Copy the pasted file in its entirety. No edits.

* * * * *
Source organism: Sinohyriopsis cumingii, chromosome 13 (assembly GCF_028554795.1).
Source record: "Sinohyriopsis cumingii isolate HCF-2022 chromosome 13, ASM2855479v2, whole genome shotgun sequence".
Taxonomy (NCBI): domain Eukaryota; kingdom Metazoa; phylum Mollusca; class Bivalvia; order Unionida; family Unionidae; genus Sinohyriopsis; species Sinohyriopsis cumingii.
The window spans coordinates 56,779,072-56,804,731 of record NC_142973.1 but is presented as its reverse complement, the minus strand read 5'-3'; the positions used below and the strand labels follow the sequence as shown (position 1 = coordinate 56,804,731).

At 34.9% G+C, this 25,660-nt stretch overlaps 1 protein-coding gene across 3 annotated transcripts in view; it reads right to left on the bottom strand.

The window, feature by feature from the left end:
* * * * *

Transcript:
Source organism: Sinohyriopsis cumingii, chromosome 13 (assembly GCF_028554795.1).
Source record: "Sinohyriopsis cumingii isolate HCF-2022 chromosome 13, ASM2855479v2, whole genome shotgun sequence".
Taxonomy (NCBI): domain Eukaryota; kingdom Metazoa; phylum Mollusca; class Bivalvia; order Unionida; family Unionidae; genus Sinohyriopsis; species Sinohyriopsis cumingii.
The window spans coordinates 56,779,072-56,804,731 of record NC_142973.1 but is presented as its reverse complement, the minus strand read 5'-3'; the positions used below and the strand labels follow the sequence as shown (position 1 = coordinate 56,804,731).

At 34.9% G+C, this 25,660-nt stretch overlaps 1 protein-coding gene across 3 annotated transcripts in view; it reads right to left on the bottom strand.

The window, feature by feature from the left end: